Hell on Wheels

The Promise and Peril of America's Car Culture, 1900-1940

David Blanke

The emergence of the automobile on the American scene represented many things—excitement, freedom, progress-but also danger, death, and injury.

In this unique examination of America's changing cultural perceptions of the car, David Blanke tells how the automobile pulled society in two contradictory emotional directions: exhilaration in personal mobility versus anxiety over public safely. By investigating who owned cars, how they drove, and what kinds of accidents occurred, he shows how Americans struggled to resolve this dilemma.

“Blanke places the violence associated with automobility at the center of American history. . . . Blanke’s book is an excellent analysis of Americans’ confrontation with the risks of modern life. Automobile safety connects with so many narratives in American life, and Blanke masterfully draws upon many of them. . . . He has made a valuable contribution, not only to the history of the automobile but to American history in general.

—Register of the Kentucky Historical Society

“A useful, coherent work on an important subject. . . . Blanke presents vivid and convincing portraits of American driver’s disregard, even contempt, for efforts to control their actions behind the wheel . . .

—Pacific Historical Review
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Drawing on extensive research into public safety studies, insurance records, and drivers' own stories, Hell on Wheels is an unprecedented survey of the social, political, and cultural repercussions of auto accidents. Blanke shows how the "automotive love affair" emerged as a powerful component of driving and explores the growing tension between the allure of the open road and the risk of auto accidents. Along the way, he considers a host of shared values that defined the automobile age, such as the romantic freedom of driving and the common ownership of the nation's roadways. In exposing the critical choices between collective safety and individual liberty, he recounts how Americans confronted the tensions between enforcing traffic rules and preserving drivers' liberty.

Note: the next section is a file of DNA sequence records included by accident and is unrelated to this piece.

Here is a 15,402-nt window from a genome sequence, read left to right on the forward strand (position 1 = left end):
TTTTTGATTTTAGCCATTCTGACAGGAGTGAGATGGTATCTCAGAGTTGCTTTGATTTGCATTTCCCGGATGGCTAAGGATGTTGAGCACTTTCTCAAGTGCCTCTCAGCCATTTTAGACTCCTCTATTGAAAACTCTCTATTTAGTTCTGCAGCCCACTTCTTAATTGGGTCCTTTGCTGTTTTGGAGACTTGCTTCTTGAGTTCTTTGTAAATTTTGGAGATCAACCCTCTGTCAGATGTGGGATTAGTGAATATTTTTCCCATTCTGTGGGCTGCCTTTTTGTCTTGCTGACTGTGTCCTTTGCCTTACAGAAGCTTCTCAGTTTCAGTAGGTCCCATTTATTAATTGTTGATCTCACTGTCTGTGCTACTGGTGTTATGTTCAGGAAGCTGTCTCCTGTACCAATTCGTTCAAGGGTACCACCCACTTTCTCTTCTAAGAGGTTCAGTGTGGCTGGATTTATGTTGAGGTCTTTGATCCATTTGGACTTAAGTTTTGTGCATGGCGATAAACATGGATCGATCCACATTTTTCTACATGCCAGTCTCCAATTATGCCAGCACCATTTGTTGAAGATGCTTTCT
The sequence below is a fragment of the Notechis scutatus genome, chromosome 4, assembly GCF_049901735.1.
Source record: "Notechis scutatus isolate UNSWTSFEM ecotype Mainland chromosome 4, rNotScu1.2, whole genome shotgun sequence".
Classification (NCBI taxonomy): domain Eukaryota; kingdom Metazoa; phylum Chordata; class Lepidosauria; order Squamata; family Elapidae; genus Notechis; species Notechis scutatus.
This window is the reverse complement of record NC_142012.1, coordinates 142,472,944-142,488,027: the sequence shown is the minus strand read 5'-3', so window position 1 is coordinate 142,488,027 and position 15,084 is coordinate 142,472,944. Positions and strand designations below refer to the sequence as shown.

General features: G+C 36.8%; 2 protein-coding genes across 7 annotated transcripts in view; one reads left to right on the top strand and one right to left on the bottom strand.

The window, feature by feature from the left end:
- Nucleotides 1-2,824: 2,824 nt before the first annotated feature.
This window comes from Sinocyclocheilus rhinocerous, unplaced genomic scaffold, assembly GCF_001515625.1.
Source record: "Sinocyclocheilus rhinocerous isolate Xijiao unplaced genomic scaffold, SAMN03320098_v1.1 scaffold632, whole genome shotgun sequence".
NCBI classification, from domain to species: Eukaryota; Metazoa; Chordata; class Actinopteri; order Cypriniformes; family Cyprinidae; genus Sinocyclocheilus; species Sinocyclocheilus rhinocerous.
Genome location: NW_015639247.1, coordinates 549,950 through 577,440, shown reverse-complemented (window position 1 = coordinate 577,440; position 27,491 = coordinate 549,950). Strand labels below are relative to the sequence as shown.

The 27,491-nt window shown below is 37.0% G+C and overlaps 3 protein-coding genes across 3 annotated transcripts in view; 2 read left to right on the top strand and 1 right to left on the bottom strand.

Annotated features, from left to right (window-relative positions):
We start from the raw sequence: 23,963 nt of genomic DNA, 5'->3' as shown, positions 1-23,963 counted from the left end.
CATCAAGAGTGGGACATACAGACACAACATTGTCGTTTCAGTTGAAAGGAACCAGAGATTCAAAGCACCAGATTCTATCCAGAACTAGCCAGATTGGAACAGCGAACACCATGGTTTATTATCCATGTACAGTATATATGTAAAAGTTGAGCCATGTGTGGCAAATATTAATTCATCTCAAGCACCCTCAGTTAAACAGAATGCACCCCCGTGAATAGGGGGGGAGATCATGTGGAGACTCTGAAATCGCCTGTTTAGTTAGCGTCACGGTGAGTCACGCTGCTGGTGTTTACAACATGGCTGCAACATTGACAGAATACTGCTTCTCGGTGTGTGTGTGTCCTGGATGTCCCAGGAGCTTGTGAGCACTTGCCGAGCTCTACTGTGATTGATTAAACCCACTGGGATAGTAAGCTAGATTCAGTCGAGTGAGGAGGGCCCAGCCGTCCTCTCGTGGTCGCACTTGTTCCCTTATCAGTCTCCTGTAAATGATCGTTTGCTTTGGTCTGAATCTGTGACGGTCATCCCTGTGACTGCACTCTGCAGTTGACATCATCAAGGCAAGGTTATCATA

In the days before mandatory drivers' education or licensing, people felt they were responsible but not accountable to the law—with the result that, between 1900 and 1940, auto accidents claimed nearly 200,000 more American lives than World War II. Blanke describes how Americans understood and responded to the new and dangerous personal freedoms unleashed by mass automobile use, examines their willingness to accept restrictions on their right to drive, and demonstrates the resulting failure of efforts to significantly reduce accidents. He then tells how fear of accident-prone drivers triggered safety reforms, improved road and car design, bettered driver training, and brought about stricter law enforcement.

Since the dawn of the auto, more than 3.2 million Americans have been killed in car accidents, yet we still thrill to the open road and feel constrained by highway speed limits. Hell on Wheels is a captivating study that shows how this love affair remains a powerful force that affects how drivers define public risk and personal safety in the modern age.

About the Author

David Blanke is associate professor of history at Texas A&M University-Corpus Christi and author of The 1910s: American Popular Culture Through History and Sowing the American Dream: How Consumer Culture Took Root in the Rural Midwest.

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